Appraisal Terms

CAMA - Computer Assisted Mass Appraisal

Cap Rate  (Capitalization Rate) a rate used to convert income to value

Capital Expenditure  Investment of cash or the creation of liability to acquire or improve an asset, e.g. land, buildings, building additions, site improvements, machinery, equipment; as distinguished from cash outflows for expense items that are normally considered part of the current period's operations

Direct Capitalization  A method used to convert an estimate of a single year's income expectancy into an indication of value in one direct step, either by dividing the income estimate by the appropriate are or by multiplying the income estimate by an appropriate factor. Also, a capitalization technique that employes capitalization rates and multipliers extracted from sales.

Economic Rent  A term sometimes used as a synonym for market rent.  The rent to estimate income to a rental property it would produce in a free and open market

Effective Gross Income  The anticipated income from all operations of real property after an allowance is made for vacancy and collection losses.  Effective gross income includes items constituting other income such as income from operating the real property that is not derived from space rental (for example, parking rental or vending machine income).

Management Fee  An expense item representing the sum paid or the value of management services; a variable operating expense which is usually expressed as a percentage of effective gross income.

Market Approach  The market approach is one of the three major methods of appraising property; it bases estimates of value on information from actual sales of comparable properties. Included under the general heading of market approach are the

comparable sales method, the stock-and-debt approach, the development method, allocation abstraction, allocation by ratio, and the gross rent multiplier method.

Net Annual Income  The amount generated by a property after subtracting vacancy and collection loss, adding non-primary income, and subtracting all expenses required to maintain the property for its intended use.  The expense includes management fees, reserves for replacement, maintenance,  property taxes,  and insurance.  They do not include debt service, reserved for building additions, or income tax.

Operating Expenses  The periodic expenditures necessary to maintain the real property and continue production of the effective gross income, assuming prudent and competent management. The total cost of all goods and services necessary to operate a business profitably.  They do not include nonessential expenses, such as expenditures for expansion.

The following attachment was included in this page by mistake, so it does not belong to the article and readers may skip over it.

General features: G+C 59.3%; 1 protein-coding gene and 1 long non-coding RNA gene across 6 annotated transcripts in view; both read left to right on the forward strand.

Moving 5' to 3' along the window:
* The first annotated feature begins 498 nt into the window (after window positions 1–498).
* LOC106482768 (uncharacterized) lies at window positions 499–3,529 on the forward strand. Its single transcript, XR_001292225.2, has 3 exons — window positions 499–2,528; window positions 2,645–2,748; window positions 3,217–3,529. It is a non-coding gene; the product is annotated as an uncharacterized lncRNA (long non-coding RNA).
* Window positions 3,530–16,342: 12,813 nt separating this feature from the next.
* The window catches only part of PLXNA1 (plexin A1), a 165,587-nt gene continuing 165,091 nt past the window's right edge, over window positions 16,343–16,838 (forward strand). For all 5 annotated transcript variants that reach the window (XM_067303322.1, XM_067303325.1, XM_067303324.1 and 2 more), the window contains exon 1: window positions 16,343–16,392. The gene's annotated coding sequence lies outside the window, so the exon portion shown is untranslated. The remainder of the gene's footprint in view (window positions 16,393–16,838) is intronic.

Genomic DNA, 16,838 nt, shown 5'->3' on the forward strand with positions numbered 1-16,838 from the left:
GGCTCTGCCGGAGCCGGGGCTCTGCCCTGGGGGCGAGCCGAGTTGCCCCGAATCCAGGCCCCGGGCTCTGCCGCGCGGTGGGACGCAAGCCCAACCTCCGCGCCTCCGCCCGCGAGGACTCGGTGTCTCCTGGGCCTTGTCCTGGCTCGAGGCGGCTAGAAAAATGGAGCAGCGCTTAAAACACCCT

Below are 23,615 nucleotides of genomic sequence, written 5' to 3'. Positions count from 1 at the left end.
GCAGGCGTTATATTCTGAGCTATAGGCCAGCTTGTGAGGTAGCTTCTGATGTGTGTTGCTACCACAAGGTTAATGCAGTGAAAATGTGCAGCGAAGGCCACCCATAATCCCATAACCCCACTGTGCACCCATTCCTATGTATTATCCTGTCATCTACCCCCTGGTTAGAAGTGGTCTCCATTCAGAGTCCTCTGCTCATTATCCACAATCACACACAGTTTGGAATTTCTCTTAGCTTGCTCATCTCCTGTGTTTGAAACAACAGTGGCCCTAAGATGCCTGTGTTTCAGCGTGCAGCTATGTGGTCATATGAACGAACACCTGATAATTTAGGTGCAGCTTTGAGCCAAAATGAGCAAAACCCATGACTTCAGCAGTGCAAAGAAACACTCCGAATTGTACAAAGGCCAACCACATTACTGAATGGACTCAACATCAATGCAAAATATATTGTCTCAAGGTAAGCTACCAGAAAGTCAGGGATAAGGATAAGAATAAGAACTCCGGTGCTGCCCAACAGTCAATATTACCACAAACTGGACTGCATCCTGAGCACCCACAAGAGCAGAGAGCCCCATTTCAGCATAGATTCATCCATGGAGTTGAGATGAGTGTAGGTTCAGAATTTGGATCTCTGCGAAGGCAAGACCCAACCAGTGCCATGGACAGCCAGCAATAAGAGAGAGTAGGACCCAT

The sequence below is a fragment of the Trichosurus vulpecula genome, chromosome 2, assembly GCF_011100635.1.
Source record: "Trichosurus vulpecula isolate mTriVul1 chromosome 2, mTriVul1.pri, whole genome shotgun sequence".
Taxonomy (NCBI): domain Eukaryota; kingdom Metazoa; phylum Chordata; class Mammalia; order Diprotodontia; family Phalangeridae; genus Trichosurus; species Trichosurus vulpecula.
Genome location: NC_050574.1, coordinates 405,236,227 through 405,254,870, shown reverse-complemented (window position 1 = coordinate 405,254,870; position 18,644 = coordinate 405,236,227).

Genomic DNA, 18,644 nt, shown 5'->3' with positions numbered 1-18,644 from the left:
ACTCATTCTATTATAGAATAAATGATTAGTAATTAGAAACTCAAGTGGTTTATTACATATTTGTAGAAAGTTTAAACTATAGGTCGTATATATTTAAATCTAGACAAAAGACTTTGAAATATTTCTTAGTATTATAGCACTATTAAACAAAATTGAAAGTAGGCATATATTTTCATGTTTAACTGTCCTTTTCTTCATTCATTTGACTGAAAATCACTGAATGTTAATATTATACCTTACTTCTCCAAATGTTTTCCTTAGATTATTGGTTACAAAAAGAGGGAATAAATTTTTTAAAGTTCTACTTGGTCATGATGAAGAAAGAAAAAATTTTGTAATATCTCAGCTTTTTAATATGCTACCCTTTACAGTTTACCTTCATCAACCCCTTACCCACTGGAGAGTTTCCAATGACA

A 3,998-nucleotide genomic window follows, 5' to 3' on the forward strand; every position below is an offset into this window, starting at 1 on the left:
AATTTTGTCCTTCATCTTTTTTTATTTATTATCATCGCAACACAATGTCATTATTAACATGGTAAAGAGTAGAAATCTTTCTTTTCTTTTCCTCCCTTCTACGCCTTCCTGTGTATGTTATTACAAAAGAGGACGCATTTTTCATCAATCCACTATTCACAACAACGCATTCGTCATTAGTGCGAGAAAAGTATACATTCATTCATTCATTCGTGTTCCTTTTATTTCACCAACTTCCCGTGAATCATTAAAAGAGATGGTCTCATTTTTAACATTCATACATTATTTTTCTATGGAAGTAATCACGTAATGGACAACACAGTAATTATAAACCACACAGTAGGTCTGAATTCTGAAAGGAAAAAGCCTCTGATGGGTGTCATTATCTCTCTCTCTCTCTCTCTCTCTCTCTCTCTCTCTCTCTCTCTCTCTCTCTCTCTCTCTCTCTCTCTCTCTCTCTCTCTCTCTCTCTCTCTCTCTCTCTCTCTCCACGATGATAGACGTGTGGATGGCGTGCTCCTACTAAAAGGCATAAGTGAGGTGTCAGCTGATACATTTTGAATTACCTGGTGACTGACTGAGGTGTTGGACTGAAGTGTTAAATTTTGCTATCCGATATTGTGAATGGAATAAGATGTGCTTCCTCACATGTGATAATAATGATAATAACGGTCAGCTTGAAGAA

Physical Depreciation  The loss in property value from ordinary wear and tear or more severe problems such as rotting, sagging, or cracking. Physical depreciation may be curable or incurable.

Physical Deterioration  An element of depreciation; loss in value caused by wear, tear, age, and use. (Curable Physical Deterioration; Incurable Physical Deterioration; long­ lived items; short-lived items.)

Replacement Allowance  An allowance that provides for the periodic replacement of building components that wear out more rapidly than the building itself and must be replaced during the building's economic life.

Reserve for Replacement  An expense in a property's annual operating statement. These reserves create a fund with which to replace short-lived items (such as stoves, refrigerator, carpeting, or air conditioning) necessary to sustain an income stream

Safe Rate  A safe rate gives the interest an investor can obtain an investment with maximum safety and minimum risk. Usually, the safe rate is assumed to equal the interest rate on 90-day treasury bills plus the minimum rate of return on invested capital.

Theoretically, the difference between the total rate of return and the safe rate is

considered a premium to compensate the investor for risk, the burden of management, and the illiquidity of the capital invested; also called riskless rate or relatively riskless rate.

Secondary Income  All money an owner receives from income-producing property that does not come from the property's primary business function.  Revenue from soft-drink machines or coin-operated laundry facilities is a common form of secondary income. An appraiser using the income approach must add secondary income to normal gross income before going on to calculate net annual income

Vacancy and Collection Loss  The amount of money deducted from potential annual gross income to reflect th·e effect of probable vacancy and turnover, or nonpayment of

rent by tenants. Vacancy and collection loss is commonly expressed as a percentage of potential annual gross income, and it should be based on market research, not on the actual rental history of a property.

Variable Operating Expenses  Expenses that change with occupancy or the intensity of a property's use and are essential to the continued operation of an income-producing property. In the income approach, these expenses are subtracted from effective gross annual income.

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